Flintoff's fielding was just as magnificent as his bowling and if you don't believe me, beg, borrow or steal a video of the late stages of the fifth Test at the Oval in 2009 and watch him throw out Ricky Ponting. I was telling you why people loved Freddie.

In part it was not only because he was big and jolly and full of humorous quips — “watch those windows, Tino,” he shouted to the tiny West Indies fast bowler at Lord's and saw the man's stumps scattered next ball — but it was also because he was not capable of a mean trick, never sought to win by anything but fair and honest cricket and, as they still say — for all the events of the last few weeks — played a straight bat to everything, on the field and off.

No need to fear this lovely man will tread the paths visited by Wayne Rooney and John Terry. He is a family man and was never happier than when he had his mother and father, and his brothers by his side.

He even captured the heart of Bob Simpson, that gnarled and ageing Australian coach, once their captain, and not a man to give praise to anyone, Aussie or Pom, unless it was deserved.

Simpson was the Lancashire coach when Flintoff joined the club and admits he stood wide-eyed as the big lad pounded the ball from one end of the ground to the other.

“This lad is going to be someone special,” he said. So it came to pass as the world grew to love Flintoff and Flintoff learned how to turn that power into the 2005 Ashes victory that caused Michael Vaughan the England captain to say “He made my reputation in that series.”

Honest man, Vaughan. Great, lovable cricketer, Andrew “Freddie” Flintoff.

* * * FLINTOFF FACTFILE Name: Andrew Flintoff. D.O.B: December 6, 1977. Birthplace: Preston, England.

Test record: 78 Tests for England, one Test for ICC World XI.

Batting: Matches-79, Innings-130, Not outs-9, Runs-3,845, Highest score-167, Average-31.77, Hundreds-5, Fifties-26, Catches-52.

Bowling: Matches-79, Wickets-226, BBI-5/58, BBM-8/156, Average-32.78, 5WI-3.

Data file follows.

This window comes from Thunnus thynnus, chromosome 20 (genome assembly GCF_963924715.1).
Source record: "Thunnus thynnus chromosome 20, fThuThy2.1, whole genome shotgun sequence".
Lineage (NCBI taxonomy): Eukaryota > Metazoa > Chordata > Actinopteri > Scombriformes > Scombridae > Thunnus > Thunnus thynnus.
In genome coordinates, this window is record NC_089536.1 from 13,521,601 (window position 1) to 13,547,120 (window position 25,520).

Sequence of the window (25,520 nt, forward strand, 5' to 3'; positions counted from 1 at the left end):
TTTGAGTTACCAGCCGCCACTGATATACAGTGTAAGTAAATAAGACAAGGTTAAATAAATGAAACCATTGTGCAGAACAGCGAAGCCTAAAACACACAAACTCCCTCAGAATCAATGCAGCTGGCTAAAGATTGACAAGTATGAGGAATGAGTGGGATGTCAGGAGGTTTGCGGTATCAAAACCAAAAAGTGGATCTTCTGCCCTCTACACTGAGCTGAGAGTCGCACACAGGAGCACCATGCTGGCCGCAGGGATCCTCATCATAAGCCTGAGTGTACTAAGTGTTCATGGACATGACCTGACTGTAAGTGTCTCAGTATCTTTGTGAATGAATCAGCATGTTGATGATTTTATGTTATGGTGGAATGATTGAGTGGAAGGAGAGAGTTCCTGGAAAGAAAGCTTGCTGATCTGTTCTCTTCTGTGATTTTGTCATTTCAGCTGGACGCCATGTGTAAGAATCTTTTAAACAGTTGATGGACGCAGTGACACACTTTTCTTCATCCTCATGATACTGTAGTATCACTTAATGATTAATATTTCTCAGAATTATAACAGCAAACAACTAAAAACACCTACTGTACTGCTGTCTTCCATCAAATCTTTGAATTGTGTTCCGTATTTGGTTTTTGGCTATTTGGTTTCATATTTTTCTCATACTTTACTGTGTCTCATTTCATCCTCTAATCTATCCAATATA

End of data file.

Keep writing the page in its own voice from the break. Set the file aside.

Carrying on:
One-Day International record

Batting: Matches-141, Innings-122, Not outs-16, Runs-3,394, Highest score-123, Average-32.01, Hundreds-3, Fifties-18, Catches-47.

Bowling: Matches-141, Wickets-169, BBI-5/19, Average-24.38, 5WI-2.

Career highlights 1995: Makes Lancashire debut.

1998: Makes Test debut against South Africa at Trent Bridge.

2002: Scores maiden Test century, 137 against New Zealand at Christchurch.

2004: Named as one of Wisden's Five Cricketers of the Year.

In July, scores 167 in second Test against West Indies at Edgbaston.

2005: Enjoys superb Ashes series, scoring 402 runs and taking 24 wickets.

2006: In March, captains England in the absence of the injured Michael Vaughan to 1-1 Test series draw in India.

Continues as captain for drawn home Test series against Sri Lanka but misses rest of season through injury.

In September named captain for Ashes tour of Australia where England is thrashed 5-0.

2007: Dropped from the England team to face Canada in St. Lucia, and stripped of the vice-captaincy, at the World Cup after staying out late drinking and riding a pedalo in the early hours.

Has fourth ankle operation.

2008: In July, returns to England Test side to face South Africa after more than a year out injured.

2009: Joins Indian Premier League (IPL) side Chennai Super Kings but returns to England for knee surgery.

In July returns to England side for opening Test draw against Australia in Cardiff. Aggravates the knee injury he sustained during the IPL and announces plans to retire from Test cricket after end of Ashes before the second Test at Lord's.

Takes five for 92 as England beats Australia in a Test at Lord's for the first time since 1934. Bows out of Tests at The Oval, running out Australia captain Ricky Ponting as England wins by 197 runs to regain the Ashes 2-1. Undergoes surgery on right knee.

2010: In August, his return from injury delayed as he misses Lancashire 2nd XI's one-day game against Yorkshire and then announces he will miss the rest of the English season.

On September 16, announces his retirement from all forms of the game.